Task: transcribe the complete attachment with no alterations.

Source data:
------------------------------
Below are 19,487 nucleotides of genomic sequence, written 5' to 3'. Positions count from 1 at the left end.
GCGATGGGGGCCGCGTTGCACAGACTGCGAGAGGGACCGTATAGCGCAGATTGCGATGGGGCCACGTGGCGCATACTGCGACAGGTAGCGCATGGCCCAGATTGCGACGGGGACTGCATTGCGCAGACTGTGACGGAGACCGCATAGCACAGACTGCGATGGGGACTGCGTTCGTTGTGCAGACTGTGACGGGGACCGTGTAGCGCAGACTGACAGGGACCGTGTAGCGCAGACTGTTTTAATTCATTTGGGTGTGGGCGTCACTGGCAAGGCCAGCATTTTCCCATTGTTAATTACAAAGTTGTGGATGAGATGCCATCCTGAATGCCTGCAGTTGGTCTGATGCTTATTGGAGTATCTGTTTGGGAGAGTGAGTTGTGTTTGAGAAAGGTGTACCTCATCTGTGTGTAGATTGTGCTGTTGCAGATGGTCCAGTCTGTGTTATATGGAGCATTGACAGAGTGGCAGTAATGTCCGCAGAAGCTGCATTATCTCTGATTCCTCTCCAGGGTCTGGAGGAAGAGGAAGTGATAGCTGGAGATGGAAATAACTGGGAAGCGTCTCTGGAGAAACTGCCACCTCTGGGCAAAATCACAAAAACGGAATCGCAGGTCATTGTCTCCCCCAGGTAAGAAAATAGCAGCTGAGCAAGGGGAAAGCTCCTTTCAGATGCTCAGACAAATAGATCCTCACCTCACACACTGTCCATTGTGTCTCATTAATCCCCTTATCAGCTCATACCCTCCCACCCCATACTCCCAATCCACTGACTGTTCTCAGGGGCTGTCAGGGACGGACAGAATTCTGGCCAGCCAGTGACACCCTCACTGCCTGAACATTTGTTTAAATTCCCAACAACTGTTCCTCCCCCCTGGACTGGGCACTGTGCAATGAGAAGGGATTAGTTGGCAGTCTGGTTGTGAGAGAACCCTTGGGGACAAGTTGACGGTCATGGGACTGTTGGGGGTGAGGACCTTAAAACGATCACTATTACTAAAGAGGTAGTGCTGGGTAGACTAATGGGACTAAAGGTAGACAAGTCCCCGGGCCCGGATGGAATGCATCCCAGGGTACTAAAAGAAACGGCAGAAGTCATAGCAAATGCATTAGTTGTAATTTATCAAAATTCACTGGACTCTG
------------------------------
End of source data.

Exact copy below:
Below are 19,487 nucleotides of genomic sequence, written 5' to 3'. Positions count from 1 at the left end.
GCGATGGGGGCCGCGTTGCACAGACTGCGAGAGGGACCGTATAGCGCAGATTGCGATGGGGCCACGTGGCGCATACTGCGACAGGTAGCGCATGGCCCAGATTGCGACGGGGACTGCATTGCGCAGACTGTGACGGAGACCGCATAGCACAGACTGCGATGGGGACTGCGTTCGTTGTGCAGACTGTGACGGGGACCGTGTAGCGCAGACTGACAGGGACCGTGTAGCGCAGACTGTTTTAATTCATTTGGGTGTGGGCGTCACTGGCAAGGCCAGCATTTTCCCATTGTTAATTACAAAGTTGTGGATGAGATGCCATCCTGAATGCCTGCAGTTGGTCTGATGCTTATTGGAGTATCTGTTTGGGAGAGTGAGTTGTGTTTGAGAAAGGTGTACCTCATCTGTGTGTAGATTGTGCTGTTGCAGATGGTCCAGTCTGTGTTATATGGAGCATTGACAGAGTGGCAGTAATGTCCGCAGAAGCTGCATTATCTCTGATTCCTCTCCAGGGTCTGGAGGAAGAGGAAGTGATAGCTGGAGATGGAAATAACTGGGAAGCGTCTCTGGAGAAACTGCCACCTCTGGGCAAAATCACAAAAACGGAATCGCAGGTCATTGTCTCCCCCAGGTAAGAAAATAGCAGCTGAGCAAGGGGAAAGCTCCTTTCAGATGCTCAGACAAATAGATCCTCACCTCACACACTGTCCATTGTGTCTCATTAATCCCCTTATCAGCTCATACCCTCCCACCCCATACTCCCAATCCACTGACTGTTCTCAGGGGCTGTCAGGGACGGACAGAATTCTGGCCAGCCAGTGACACCCTCACTGCCTGAACATTTGTTTAAATTCCCAACAACTGTTCCTCCCCCCTGGACTGGGCACTGTGCAATGAGAAGGGATTAGTTGGCAGTCTGGTTGTGAGAGAACCCTTGGGGACAAGTTGACGGTCATGGGACTGTTGGGGGTGAGGACCTTAAAACGATCACTATTACTAAAGAGGTAGTGCTGGGTAGACTAATGGGACTAAAGGTAGACAAGTCCCCGGGCCCGGATGGAATGCATCCCAGGGTACTAAAAGAAACGGCAGAAGTCATAGCAAATGCATTAGTTGTAATTTATCAAAATTCACTGGACTCTG